Structural organization of the actin-spectrin-based membrane skeleton in dendrites and soma of neurons [Neuroscience]
Actin, spectrin, and associated molecules form a membrane-associated periodic skeleton (MPS) in neurons. In the MPS, short actin filaments, capped by actin-capping proteins, form ring-like structures that wrap around the circumference of neurites, and these rings are periodically spaced along the neurite by spectrin tetramers, forming a quasi-1D lattice structure. This 1D MPS structure was initially observed in axons and exists extensively in axons, spanning nearly the entire axonal shaft of mature neurons. Such 1D MPS was also observed in dendrites, but the extent to which it exists and how it develops in dendrites remain unclear. It is also unclear whether other structural forms of the membrane skeleton are present in neurons. Here, we investigated the spatial organizations of spectrin, actin, and adducin, an actin-capping protein, in the dendrites and soma of cultured hippocampal neurons at different developmental stages, and compared results with those obtained in axons, using superresolution imaging. We observed that the 1D MPS exists in a substantial fraction of dendritic regions in relatively mature neurons, but this structure develops slower and forms with a lower propensity in dendrites than in axons. In addition, we observed that spectrin, actin, and adducin also form a 2D polygonal lattice structure, resembling the expanded erythrocyte membrane skeleton structure, in the somatodendritic compartment. This 2D lattice structure also develops substantially more slowly in the soma and dendrites than the development of the 1D MPS in axons. These results suggest membrane skeleton structures are differentially regulated across different subcompartments of neurons.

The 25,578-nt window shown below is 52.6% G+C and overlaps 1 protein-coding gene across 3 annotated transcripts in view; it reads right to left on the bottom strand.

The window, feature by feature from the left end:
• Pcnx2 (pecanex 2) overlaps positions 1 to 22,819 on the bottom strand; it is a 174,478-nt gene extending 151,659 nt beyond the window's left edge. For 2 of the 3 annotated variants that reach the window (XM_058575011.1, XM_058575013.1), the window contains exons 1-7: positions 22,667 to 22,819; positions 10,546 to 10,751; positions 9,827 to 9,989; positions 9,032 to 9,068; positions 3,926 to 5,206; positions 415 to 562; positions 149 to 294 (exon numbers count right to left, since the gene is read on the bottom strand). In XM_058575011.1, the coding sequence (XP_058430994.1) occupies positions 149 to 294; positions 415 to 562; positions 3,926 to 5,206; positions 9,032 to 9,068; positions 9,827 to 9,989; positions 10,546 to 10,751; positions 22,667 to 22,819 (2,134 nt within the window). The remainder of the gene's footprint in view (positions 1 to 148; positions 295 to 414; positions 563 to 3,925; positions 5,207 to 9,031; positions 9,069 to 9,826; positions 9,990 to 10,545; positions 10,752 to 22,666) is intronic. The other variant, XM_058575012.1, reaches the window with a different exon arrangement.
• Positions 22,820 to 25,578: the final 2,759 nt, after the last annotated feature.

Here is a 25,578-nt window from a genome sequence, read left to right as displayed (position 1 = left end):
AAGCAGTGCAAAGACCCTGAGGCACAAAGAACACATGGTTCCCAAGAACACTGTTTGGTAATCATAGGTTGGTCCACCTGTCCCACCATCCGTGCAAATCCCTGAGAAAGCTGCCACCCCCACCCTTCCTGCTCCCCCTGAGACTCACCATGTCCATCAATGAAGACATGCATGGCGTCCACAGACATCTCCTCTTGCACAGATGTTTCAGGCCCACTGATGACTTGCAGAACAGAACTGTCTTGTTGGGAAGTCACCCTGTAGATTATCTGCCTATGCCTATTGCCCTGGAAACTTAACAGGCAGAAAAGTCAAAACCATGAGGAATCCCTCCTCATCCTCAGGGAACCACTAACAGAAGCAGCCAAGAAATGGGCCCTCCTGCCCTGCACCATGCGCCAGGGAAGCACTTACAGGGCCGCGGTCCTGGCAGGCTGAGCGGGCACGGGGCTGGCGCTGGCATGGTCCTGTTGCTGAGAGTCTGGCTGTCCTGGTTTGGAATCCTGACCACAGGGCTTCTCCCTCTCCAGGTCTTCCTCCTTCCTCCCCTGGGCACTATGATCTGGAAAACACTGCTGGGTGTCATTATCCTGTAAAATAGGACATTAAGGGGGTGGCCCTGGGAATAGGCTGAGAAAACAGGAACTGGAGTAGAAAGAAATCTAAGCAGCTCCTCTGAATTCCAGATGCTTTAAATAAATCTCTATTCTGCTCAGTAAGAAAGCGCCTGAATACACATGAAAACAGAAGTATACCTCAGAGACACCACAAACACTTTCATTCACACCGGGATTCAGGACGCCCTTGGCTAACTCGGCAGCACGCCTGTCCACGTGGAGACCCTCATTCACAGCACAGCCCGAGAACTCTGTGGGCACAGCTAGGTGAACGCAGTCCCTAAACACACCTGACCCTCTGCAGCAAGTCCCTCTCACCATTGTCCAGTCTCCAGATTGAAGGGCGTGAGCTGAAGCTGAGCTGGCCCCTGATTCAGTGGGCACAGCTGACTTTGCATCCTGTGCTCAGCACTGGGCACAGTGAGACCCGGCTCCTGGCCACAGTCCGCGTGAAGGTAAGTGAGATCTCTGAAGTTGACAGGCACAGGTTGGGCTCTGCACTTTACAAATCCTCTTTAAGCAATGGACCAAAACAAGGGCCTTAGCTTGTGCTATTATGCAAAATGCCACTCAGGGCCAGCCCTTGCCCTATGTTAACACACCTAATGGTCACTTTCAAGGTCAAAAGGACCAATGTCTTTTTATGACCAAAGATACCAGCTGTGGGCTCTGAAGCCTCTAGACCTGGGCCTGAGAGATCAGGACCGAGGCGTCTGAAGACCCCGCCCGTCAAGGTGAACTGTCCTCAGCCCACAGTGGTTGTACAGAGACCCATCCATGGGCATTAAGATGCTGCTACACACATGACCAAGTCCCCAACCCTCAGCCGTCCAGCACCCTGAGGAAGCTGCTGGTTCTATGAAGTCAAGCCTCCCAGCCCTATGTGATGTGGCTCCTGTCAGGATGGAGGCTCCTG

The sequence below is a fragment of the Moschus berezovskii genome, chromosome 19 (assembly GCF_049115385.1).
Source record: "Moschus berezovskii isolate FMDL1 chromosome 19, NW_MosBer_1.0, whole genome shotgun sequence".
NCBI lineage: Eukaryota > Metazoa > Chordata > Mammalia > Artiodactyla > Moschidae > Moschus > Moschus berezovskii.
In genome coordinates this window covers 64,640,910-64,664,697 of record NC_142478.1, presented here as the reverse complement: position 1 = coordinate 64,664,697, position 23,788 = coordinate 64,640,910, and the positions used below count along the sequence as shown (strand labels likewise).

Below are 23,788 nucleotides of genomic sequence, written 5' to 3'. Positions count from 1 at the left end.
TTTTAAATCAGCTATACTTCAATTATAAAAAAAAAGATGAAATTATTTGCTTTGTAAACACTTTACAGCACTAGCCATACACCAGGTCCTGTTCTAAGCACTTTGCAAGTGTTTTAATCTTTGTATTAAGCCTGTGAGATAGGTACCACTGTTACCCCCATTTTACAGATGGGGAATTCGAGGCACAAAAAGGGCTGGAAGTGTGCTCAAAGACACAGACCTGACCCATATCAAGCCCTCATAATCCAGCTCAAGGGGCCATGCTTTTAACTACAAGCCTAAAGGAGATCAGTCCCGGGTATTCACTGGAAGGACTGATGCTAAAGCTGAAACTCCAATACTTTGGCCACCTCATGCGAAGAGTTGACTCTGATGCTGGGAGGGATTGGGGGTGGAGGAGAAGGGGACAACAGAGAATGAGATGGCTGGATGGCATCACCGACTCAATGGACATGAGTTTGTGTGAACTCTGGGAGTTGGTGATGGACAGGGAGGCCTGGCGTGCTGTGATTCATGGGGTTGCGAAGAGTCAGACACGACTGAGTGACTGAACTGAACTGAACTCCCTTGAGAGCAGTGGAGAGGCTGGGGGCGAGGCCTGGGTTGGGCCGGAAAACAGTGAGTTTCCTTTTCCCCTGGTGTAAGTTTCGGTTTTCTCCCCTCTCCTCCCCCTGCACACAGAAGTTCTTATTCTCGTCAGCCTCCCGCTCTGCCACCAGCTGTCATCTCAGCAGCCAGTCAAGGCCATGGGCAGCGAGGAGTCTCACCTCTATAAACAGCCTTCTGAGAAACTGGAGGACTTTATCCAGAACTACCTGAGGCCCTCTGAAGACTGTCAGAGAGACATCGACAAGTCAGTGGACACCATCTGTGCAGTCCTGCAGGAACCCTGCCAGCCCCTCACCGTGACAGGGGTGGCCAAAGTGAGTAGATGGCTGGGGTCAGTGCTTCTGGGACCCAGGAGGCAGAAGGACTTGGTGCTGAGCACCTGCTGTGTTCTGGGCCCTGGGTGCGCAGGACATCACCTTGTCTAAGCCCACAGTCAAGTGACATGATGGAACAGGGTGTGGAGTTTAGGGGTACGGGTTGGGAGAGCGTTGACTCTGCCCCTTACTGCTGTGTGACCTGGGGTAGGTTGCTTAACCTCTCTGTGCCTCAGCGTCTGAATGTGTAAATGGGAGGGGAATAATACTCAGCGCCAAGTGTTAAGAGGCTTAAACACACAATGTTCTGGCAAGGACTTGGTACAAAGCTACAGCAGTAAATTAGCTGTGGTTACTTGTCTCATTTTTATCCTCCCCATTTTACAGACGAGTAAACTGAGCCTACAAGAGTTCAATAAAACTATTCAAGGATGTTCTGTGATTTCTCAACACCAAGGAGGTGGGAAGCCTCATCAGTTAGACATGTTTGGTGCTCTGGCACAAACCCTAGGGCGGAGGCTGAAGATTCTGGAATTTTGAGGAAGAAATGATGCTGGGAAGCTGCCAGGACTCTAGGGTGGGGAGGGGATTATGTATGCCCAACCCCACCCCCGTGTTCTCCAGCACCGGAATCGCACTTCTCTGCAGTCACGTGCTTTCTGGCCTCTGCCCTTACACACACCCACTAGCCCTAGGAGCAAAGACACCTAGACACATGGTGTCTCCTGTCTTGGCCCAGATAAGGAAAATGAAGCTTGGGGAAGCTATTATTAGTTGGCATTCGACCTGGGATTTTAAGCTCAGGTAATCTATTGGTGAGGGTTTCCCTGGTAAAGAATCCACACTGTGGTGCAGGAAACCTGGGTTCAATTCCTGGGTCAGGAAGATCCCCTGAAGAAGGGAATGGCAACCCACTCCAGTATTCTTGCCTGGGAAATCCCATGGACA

Keeping up-to-date with research can feel impossible, with papers being published faster than you'll ever be able to read them. That's where Researcher comes in: we're simplifying discovery and making important discussions happen. With over 19,000 sources, including peer-reviewed journals, preprints, blogs, universities, podcasts and Live events across 10 research areas, you'll never miss what's important to you. It's like social media, but better. Oh, and we should mention - it's free.
Researcher displays publicly available abstracts and doesn’t host any full article content. If the content is open access, we will direct clicks from the abstracts to the publisher website and display the PDF copy on our platform. Clicks to view the full text will be directed to the publisher website, where only users with subscriptions or access through their institution are able to view the full article.